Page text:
Figure out if you really like coffee
Do you remember the first time you had a cup of coffee? It might have been love at first sip, or you could have stomached your way through it. Either way, Pearson says to make sure you actually like coffee or if you’re using it as a band-aid for poor sleep habits. “Coffee is a pick-me-up, but working toward a normal sleep pattern will make life much better than caffeine. If you’re using coffee to survive on inadequate sleep, your body and mind are still tired and you’ll still not be at your best physically and mentally,” she explains. “Chronic inadequate sleep raises stress hormones and contributes to a lot of health problems.”
If you are getting plenty of sleep but find yourself lagging nonetheless, double check that you’re drinking your coffee at the right time.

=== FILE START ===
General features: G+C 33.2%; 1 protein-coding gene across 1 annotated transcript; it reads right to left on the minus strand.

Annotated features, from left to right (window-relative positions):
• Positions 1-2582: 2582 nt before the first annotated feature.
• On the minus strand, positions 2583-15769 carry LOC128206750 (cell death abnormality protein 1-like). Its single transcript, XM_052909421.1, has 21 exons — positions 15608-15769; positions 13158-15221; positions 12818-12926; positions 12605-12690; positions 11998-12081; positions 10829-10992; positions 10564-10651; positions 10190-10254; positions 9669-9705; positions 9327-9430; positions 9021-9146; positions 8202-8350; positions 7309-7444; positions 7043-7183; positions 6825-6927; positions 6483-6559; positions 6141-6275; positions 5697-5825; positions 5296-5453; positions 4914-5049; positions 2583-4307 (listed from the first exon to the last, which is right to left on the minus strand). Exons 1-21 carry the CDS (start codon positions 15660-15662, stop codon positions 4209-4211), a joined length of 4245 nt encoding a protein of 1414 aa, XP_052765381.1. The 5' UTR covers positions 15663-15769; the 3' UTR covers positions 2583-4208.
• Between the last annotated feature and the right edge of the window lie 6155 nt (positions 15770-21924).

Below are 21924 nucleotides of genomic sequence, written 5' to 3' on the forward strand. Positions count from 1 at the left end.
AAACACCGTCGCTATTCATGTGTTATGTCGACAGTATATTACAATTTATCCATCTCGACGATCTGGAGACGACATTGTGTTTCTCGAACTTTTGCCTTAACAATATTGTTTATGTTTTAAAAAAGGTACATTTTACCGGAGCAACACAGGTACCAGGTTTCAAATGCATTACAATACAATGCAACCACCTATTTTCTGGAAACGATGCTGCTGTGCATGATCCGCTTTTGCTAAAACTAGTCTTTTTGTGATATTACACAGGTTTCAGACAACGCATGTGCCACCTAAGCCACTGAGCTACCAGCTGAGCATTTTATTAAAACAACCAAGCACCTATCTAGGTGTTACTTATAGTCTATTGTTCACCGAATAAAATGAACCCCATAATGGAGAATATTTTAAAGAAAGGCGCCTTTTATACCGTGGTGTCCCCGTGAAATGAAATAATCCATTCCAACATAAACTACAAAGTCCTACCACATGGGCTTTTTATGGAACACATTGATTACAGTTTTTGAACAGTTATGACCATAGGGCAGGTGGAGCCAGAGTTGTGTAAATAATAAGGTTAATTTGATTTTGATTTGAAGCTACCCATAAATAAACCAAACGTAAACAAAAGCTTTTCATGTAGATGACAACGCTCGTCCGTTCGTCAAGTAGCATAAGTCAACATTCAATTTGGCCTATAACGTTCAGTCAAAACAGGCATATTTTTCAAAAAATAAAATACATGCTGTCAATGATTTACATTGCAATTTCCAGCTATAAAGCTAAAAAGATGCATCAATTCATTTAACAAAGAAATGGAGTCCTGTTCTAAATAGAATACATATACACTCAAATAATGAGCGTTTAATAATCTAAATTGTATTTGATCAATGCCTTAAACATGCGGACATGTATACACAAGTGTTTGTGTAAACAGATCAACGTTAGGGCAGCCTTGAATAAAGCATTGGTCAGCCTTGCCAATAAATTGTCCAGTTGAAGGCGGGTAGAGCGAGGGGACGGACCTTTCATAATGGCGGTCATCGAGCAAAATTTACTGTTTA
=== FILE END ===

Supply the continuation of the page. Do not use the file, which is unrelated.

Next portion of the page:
Top it off with cinnamon
If Starbucks is your favorite coffee house, then you’ve likely seen the cinnamon on the milk counter when you go to top off your brew. Next time, take advantage and give your health a boost. Swinney says that cinnamon can make your beverage even better for you, thanks to its antioxidant properties and other benefits. “Cinnamon has been shown to lower blood sugar in many clinical studies. Adding spices add antioxidants and sweetness without calories, helping to cut back on the sugar you might add to coffee. Cloves have anti-inflammatory and antibacterial properties,” she explains.
Use filtered water only